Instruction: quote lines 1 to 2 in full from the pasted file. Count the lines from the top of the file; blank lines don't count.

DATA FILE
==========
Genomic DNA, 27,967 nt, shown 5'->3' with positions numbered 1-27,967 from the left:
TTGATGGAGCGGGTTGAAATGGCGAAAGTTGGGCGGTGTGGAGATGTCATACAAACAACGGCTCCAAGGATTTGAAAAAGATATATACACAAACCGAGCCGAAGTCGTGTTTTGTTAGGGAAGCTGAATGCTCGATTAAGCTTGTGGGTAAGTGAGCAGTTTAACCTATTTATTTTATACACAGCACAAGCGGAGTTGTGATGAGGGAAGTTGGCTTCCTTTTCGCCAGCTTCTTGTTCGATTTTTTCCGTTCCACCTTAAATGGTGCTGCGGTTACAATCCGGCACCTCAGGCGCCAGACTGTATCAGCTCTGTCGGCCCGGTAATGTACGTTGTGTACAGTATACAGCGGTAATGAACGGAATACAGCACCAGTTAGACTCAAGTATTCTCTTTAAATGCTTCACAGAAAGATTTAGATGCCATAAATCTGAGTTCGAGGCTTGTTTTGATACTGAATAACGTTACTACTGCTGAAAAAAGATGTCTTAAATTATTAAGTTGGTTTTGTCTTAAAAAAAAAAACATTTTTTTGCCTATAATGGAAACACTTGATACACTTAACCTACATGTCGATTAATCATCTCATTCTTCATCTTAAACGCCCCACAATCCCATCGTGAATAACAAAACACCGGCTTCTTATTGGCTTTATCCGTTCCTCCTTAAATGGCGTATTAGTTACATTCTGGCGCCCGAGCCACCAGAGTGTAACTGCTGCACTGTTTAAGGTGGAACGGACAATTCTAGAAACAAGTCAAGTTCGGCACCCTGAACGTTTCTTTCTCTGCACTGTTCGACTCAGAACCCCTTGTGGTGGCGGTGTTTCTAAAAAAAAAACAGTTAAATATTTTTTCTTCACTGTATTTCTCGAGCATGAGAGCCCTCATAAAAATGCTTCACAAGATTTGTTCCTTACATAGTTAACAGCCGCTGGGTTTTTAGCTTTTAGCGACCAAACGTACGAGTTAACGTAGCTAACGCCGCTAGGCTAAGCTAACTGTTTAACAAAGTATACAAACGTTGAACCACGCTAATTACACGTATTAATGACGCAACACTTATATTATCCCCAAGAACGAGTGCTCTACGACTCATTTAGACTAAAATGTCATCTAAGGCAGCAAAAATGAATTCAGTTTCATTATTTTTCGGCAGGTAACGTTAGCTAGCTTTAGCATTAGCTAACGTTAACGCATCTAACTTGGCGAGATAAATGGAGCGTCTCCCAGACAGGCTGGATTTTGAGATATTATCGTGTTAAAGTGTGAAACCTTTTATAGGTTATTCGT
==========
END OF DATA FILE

Genomic DNA, 27,967 nt, shown 5'->3' with positions numbered 1-27,967 from the left:
TTGATGGAGCGGGTTGAAATGGCGAAAGTTGGGCGGTGTGGAGATGTCATACAAACAACGGCTCCAAGGATTTGAAAAAGATATATACACAAACCGAGCCGAAGTCGTGTTTTGTTAGGGAAGCTGAATGCTCGATTAAGCTTGTGGGTAAGTGAGCAGTTTAACCTATTTATTTTATACACAGCACAAGCGGAGTTGTGATGAGGGAAGTTGGCTTCCTTTTCGCCAGCTTCTTGTTCGATTTTTTCCGTTCCACCTTAAATGGTGCTGCGGTTACAATCCGGCACCTCAGGCGCCAGACTGTATCAGCTCTGTCGGCCCGGTAATGTACGTTGTGTACAGTATACAGCGGTAATGAACGGAATACAGCACCAGTTAGACTCAAGTATTCTCTTTAAATGCTTCACAGAAAGATTTAGATGCCATAAATCTGAGTTCGAGGCTTGTTTTGATACTGAATAACGTTACTACTGCTGAAAAAAGATGTCTTAAATTATTAAGTTGGTTTTGTCTTAAAAAAAAAAACATTTTTTTGCCTATAATGGAAACACTTGATACACTTAACCTACATGTCGATTAATCATCTCATTCTTCATCTTAAACGCCCCACAATCCCATCGTGAATAACAAAACACCGGCTTCTTATTGGCTTTATCCGTTCCTCCTTAAATGGCGTATTAGTTACATTCTGGCGCCCGAGCCACCAGAGTGTAACTGCTGCACTGTTTAAGGTGGAACGGACAATTCTAGAAACAAGTCAAGTTCGGCACCCTGAACGTTTCTTTCTCTGCACTGTTCGACTCAGAACCCCTTGTGGTGGCGGTGTTTCTAAAAAAAAAACAGTTAAATATTTTTTCTTCACTGTATTTCTCGAGCATGAGAGCCCTCATAAAAATGCTTCACAAGATTTGTTCCTTACATAGTTAACAGCCGCTGGGTTTTTAGCTTTTAGCGACCAAACGTACGAGTTAACGTAGCTAACGCCGCTAGGCTAAGCTAACTGTTTAACAAAGTATACAAACGTTGAACCACGCTAATTACACGTATTAATGACGCAACACTTATATTATCCCCAAGAACGAGTGCTCTACGACTCATTTAGACTAAAATGTCATCTAAGGCAGCAAAAATGAATTCAGTTTCATTATTTTTCGGCAGGTAACGTTAGCTAGCTTTAGCATTAGCTAACGTTAACGCATCTAACTTGGCGAGATAAATGGAGCGTCTCCCAGACAGGCTGGATTTTGAGATATTATCGTGTTAAAGTGTGAAACCTTTTATAGGTTATTCGT